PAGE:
Forget Your Crystal Ball: How Can Leaders Really Prepare For The Future?
We live in an age that is characterized by radical technological progress. What were once fantastic concepts in science fiction movies and novels are fast becoming a day-to-day reality. What’s more, we are travelling at speed into a future that will evolve in ways that none of us – not even the most talented futurists of today – will quite be able to predict.
So, with the future a vast “unknown unknown”, how can leaders even begin to prepare for it? At this year’s Fast Forward Forum in Venice, speakers shared their perspectives on how leaders can look ahead in this transformative age. Here are my key takeaways, based on what they said:
1. Don’t expect the innovation unit to be the only team that comes up with bright ideas. What happens if an organization assigns innovation to a single team? That team feels all the psychological burden of having to innovate, which inevitably hampers their ability to do so. And how much innovation does everyone else do? Next to none, of course – because that’s “someone else’s job”. Even worse, they can block the ideas put forward by the innovation team by failing to provide the support needed to implement and scale those ideas. “Companies that are perpetual innovators understand that innovation and great ideas are a democracy,” said Carla Johnson, marketing influencer and author. “An innovation unit won’t work unless it’s paired with innovation as a culture.”
2. Ask yourself this question: just because we can, does it mean that we should? There are huge ethical implications around the exploitation of data and the development of new technological tools. Today we can only see the tip of the iceberg when it comes to understanding what these implications are, however. Furthermore, the lack of a regulatory framework around emerging technologies means that things are already happening within organizations that may be regarded as unethical by the broader public. Data scientists are not yet required to take an ethical oath to do no harm and there are typically few checks and balances within organizations to prevent them from using data and technology in inappropriate ways. It is therefore down to leaders to make a considered judgment around ethics. Here they might want to heed the advice of Sandra Matz, assistant professor of management at Columbia Business School. She tells her students who are developing apps: “If you were using the app, would you be ok with this?”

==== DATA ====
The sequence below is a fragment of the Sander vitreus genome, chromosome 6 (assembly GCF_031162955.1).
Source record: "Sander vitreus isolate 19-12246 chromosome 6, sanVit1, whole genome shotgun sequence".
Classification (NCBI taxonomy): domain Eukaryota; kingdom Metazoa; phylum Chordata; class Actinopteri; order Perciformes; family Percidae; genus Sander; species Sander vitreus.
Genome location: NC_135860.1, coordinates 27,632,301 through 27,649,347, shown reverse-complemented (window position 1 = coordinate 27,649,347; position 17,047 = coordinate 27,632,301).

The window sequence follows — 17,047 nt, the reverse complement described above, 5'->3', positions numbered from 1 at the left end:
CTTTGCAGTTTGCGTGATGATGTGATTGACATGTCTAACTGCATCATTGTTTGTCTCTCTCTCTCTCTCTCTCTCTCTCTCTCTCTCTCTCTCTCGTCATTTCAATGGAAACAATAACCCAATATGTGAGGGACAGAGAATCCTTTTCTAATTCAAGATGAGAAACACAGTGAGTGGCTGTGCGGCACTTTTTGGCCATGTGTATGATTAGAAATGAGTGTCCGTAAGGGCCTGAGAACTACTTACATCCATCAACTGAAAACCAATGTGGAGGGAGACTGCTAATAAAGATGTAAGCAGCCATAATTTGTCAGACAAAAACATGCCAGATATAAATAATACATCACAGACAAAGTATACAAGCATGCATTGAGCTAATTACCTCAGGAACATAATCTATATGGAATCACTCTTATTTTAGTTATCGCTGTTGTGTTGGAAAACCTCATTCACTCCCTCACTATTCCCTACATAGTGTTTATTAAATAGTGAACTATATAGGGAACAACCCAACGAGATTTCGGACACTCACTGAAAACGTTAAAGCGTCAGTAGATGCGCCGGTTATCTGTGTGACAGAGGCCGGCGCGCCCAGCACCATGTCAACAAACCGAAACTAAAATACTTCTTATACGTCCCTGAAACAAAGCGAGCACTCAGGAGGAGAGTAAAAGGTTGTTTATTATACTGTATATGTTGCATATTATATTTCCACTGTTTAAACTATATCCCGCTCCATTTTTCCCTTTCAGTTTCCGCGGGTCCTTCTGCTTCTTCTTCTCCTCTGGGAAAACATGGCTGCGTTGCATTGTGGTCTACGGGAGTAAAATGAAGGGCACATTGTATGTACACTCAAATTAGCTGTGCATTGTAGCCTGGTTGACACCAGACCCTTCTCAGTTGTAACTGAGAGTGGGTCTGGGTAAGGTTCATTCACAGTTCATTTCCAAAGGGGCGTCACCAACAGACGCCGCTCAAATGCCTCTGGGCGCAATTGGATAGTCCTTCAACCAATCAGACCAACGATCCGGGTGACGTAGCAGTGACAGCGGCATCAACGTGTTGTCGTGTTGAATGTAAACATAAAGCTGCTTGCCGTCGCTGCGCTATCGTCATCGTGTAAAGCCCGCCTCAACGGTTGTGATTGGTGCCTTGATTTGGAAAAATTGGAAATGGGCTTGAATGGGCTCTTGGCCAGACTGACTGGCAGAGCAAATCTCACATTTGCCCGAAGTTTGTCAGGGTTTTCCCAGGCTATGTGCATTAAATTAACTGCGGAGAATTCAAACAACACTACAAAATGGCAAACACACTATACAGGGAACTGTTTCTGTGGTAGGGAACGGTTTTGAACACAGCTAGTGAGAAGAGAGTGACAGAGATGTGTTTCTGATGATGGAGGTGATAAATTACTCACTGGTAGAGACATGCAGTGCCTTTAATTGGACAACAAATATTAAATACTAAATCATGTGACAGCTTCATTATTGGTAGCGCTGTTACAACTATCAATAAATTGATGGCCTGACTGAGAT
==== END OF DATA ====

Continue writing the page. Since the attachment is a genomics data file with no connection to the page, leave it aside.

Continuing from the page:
3. Actively seek out different perspectives to find the blind spots. When an organization implements a new technology, it will gain in some areas but lose in others. In fact, the implications of any digital change project extend far beyond the practicalities of the new technological tools that are being implemented, and even the processes that go with them. For example, operational effectiveness may come at the expense of a collaborative organizational culture. So how can leaders better understand the consequences of digital transformation within an organization? “With digital change projects, there will be more questions than any single person has the answer to,” said Sunnie Groeneveld, founder of consultancy Inspire 925 and author of the book Inspired at Work. “So you need people who can show you the blind spots. You need to know what you’re not seeing.”
4. Understand what your organization’s brand truly stands for. What are the fundamental values that the organization was founded on and has lost along the way? By processing these values through a lens of diversity, redesigning the business model around them and living them, the organization will grow in a socially responsible way – which will bring its own rewards. “I believe the business model of the future is shared values + shared action = shared profit,” said Cindy Gallop, advertising consultant and coach. “When you come together on the basis of values that you all share, and you are able to co-act on those values, you can do things in the real world that benefit society and benefit the brand and its consumers.”
5. Don’t over-rely on your crystal ball. Accept that no matter how much you read about, and prepare for, the future, it will still evolve in unexpected ways and present challenges and opportunities that you cannot even conceive of today. “If you can see a little bit of the future, you might be able to create it,” said serial entrepreneur and marketing strategist Igor Beuker. “But you never know if innovation is going to work.”
This article was first published on www.forbes.com: https://www.forbes.com/sites/sallypercy/2019/10/09/forget-your-crystal-ball-how-can-leaders-really-prepare-for-the-future/#131e4b722122